Both UpRight/Open MRI scanner designs provide alternative means of accessing this technology compared to the more traditional closed bore design systems, and are often preferred by patients(1,2). By design these are more open and less invasive, providing more space within them for a more comfortable experience. Due to their construction, they are also quieter than a conventional scanner which further improves the experience where the loud noises usually generated are a source of distress (3). They help improve accessibility to MRI for those patients who may have additional requirements, such as those that are obese, claustrophobic, or under 6 years of age.

UpRight scanners in particular allow patients to be scanned in an upright, weight bearing position rather than lying down, which can be more comfortable and feel less enclosing(4). But also their unique design enables the scanner to capture images of the body under natural conditions, where the weight of the body can have different impacts on certain structures which may not be seen when lying down(5). Ultimately Upright MRI scanners represent an important tool in modern medical imaging and provide a safe, comfortable and effective alternate means of accessing MRI.



Two key benefits to consider when accessing Open/Upright scanners:


  1. Safer: As an alternative to conventional MRI, the experience of these scanner designs may not require the need for sedation or anxiolytics to successfully complete a scan. Therefore whilst MRI itself is considered a safe imaging technique without the use of ionising radiation, the need for sedation or anxiolysis comes with its own set of risks and side effects(6). There is also increasing caution in the use of anxiolytics within the community setting from GPs, and access to general anaesthetic lists within the hospital setting can add increasing delays to patient waits. This is where use of any pharmacological intervention can be avoided through the use of Open, upright scanners which reduce any claustrophobic response and are more tolerable by patients.


  1. Cost Benefit Analysis: Whilst the cost of an open/upright scan is comparatively higher than that of a conventional scanner itself, it can be considered more cost effective when pursuing a scan via sedation or anxiolytics. Let’s consider the resources and equipment that are required for such a procedure. Two Radiographers would typically be required to conduct the scan, as well as an anaesthetist, nurse and a doctor on site to ensure safety. We’d also need to absorb the equipment, energy and consumables costs involved. In addition to this, we’d need to factor in the cost for a day care bed for recovery purposes. Finally, after considering the foregone capacity of being able to scan a patient who doesn’t require this alternative approach and therefore only adding to a national backlog, it’s clear the benefits of referring the patient to a specialist Upright MRI clinic – more than offsets the costs involved.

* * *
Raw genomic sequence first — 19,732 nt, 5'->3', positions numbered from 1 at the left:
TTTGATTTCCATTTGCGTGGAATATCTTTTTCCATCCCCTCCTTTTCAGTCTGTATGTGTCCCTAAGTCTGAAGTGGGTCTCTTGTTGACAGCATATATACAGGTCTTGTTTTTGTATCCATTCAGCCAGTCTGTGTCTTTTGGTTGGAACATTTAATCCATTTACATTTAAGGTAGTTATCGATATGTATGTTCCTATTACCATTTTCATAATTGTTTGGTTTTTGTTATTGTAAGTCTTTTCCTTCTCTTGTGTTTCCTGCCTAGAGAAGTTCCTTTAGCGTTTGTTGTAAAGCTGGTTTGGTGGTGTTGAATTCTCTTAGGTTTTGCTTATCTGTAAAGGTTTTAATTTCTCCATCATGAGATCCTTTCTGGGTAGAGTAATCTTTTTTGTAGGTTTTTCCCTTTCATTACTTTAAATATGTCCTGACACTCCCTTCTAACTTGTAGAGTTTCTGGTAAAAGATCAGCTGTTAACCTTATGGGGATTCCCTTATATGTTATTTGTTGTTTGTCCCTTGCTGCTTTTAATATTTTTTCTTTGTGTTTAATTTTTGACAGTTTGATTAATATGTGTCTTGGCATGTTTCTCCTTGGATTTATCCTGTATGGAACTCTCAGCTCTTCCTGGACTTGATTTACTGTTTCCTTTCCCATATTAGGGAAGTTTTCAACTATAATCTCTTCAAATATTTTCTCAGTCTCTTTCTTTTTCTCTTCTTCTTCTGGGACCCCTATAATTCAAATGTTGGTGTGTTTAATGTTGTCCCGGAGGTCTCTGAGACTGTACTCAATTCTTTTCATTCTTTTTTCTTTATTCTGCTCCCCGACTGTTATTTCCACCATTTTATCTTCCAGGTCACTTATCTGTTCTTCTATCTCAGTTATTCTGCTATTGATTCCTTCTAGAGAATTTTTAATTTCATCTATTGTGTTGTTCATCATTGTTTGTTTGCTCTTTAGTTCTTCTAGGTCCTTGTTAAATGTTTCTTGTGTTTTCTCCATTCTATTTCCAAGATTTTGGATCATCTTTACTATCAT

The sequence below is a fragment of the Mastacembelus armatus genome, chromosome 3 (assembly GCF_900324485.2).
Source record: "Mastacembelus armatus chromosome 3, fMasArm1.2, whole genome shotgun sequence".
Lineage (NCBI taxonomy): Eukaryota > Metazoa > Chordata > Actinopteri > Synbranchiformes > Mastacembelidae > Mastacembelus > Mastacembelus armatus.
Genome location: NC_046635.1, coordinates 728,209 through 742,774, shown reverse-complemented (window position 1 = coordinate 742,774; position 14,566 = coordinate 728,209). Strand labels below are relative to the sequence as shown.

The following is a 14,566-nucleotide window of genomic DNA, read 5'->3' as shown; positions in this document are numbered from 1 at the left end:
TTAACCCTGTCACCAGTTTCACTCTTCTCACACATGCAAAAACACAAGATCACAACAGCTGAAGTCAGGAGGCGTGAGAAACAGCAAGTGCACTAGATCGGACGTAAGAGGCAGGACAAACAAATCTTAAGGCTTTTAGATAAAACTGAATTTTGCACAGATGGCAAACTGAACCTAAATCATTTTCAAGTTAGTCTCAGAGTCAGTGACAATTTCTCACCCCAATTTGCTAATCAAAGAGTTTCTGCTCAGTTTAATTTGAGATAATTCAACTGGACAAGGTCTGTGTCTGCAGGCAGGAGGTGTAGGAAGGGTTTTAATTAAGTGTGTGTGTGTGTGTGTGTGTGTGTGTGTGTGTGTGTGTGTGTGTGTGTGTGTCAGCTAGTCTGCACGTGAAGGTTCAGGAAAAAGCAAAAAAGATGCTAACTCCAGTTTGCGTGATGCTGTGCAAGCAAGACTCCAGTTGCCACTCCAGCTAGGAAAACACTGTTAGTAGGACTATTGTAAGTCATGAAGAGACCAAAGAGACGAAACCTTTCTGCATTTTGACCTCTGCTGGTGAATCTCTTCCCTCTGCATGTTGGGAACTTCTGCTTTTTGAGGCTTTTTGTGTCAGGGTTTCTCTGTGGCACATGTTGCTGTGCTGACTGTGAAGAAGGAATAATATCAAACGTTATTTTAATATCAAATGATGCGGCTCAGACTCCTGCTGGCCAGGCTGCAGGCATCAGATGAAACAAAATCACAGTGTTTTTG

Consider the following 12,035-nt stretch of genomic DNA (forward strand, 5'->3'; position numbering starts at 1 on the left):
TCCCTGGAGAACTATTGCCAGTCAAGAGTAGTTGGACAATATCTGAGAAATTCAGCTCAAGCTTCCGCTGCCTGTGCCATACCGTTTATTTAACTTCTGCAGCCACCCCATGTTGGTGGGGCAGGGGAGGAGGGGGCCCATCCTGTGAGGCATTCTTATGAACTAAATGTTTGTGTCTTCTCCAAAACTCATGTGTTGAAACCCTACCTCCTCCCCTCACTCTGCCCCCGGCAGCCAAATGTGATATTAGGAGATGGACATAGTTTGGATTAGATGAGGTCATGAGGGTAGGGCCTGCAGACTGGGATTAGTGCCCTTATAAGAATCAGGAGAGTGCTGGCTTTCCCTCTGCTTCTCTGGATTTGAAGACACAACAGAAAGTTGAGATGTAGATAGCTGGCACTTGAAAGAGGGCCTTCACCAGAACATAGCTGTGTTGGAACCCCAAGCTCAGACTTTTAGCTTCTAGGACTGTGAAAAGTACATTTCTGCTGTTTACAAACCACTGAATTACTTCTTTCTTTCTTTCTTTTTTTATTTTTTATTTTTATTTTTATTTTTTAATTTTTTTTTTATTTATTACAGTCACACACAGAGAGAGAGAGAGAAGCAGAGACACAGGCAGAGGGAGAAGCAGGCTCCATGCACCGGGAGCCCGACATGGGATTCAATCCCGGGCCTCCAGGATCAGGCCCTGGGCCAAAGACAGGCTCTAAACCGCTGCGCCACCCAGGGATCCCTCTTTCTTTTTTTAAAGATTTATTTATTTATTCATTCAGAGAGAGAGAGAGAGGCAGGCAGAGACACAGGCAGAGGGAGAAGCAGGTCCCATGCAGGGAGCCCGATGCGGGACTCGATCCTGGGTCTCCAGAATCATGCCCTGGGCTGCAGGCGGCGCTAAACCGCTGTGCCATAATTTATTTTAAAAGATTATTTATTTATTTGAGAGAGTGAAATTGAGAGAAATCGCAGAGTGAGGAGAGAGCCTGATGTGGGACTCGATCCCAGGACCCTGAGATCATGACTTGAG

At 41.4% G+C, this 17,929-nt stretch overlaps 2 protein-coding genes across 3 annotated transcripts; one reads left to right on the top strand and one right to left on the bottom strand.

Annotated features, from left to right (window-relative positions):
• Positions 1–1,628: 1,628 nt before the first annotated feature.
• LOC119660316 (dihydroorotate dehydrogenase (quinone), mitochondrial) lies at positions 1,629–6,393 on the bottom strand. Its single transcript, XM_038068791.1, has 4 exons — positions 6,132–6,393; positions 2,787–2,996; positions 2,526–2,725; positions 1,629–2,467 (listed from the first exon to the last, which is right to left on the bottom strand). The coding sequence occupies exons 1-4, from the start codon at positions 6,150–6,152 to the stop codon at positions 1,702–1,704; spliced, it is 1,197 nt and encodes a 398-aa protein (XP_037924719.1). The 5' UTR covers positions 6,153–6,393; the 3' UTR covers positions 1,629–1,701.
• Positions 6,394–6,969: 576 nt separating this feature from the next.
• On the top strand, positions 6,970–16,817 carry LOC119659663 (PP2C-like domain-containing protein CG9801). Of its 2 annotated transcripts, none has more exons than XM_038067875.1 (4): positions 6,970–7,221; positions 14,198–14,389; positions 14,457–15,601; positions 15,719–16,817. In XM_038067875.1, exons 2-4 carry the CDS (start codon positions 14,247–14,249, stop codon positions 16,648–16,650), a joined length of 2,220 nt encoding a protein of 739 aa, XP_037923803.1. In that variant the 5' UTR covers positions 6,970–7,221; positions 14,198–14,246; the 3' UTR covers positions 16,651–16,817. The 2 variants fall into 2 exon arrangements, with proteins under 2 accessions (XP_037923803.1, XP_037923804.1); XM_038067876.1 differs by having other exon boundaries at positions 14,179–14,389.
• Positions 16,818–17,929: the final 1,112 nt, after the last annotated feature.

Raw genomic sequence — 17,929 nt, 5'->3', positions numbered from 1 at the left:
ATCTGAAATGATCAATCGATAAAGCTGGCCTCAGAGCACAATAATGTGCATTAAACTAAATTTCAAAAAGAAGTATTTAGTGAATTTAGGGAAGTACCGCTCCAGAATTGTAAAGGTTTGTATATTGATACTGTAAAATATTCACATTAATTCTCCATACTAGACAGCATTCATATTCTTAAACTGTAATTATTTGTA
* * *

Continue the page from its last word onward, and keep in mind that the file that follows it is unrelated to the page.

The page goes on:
Enquire for a Scan at Upright MRI

If you or someone you know needs to get a scan as soon as possible, Upright MRI can help. We accept private patient and NHS patient referrals for open upright MRI scans at our clinics in Central London, Leeds and Birmingham.  You don’t even require a referral but you can simply self-refer online.

Read our FAQ page if you have questions about our procedures and fill out our enquiry form for consultations and other concerns.




  1. Enders J, Zimmermann E, Rief M, Martus P, Klingebiel R, Asbach P, et al. Reduction of claustrophobia with short-bore versus open magnetic resonance imaging: A randomized controlled trial. PLoS One. 2011;6(8):1–10.
  2. Iwan E, Yang J, Enders J, Napp AE, Rief M, Dewey M. Patient preferences for development in MRI scanner design: a survey of claustrophobic patients in a randomized study. Eur Radiol. 2020;
  3. Funk E, Thunberg P, Anderzen-Carlsson A. Patients’ experiences in magnetic resonance imaging (MRI) and their experiences of breath holding techniques. J Adv Nurs. 2014;70(8):1880–90.
  4. Hudson DM, Heales C, Meertens R. Review of claustrophobia incidence in MRI: A service evaluation of current rates across a multi-centre service. Radiography [Internet]. 2022;(xxxx). Available from:
  5. Nguyen HS, Doan N, Shabani S, Baisden J, Wolfla C, Paskoff G, et al. Upright magnetic resonance imaging of the lumbar spine: Back pain and radiculopathy. J Craniovertebr Junction Spine. 2016;7(1):31–7.
  6. Artunduaga M, Liu CA, Morin CE, Serai SD, Udayasankar U, Greer MLC, et al. Safety challenges related to the use of sedation and general anesthesia in pediatric patients undergoing magnetic resonance imaging examinations. Pediatr Radiol. 2021;51(5):724–35.


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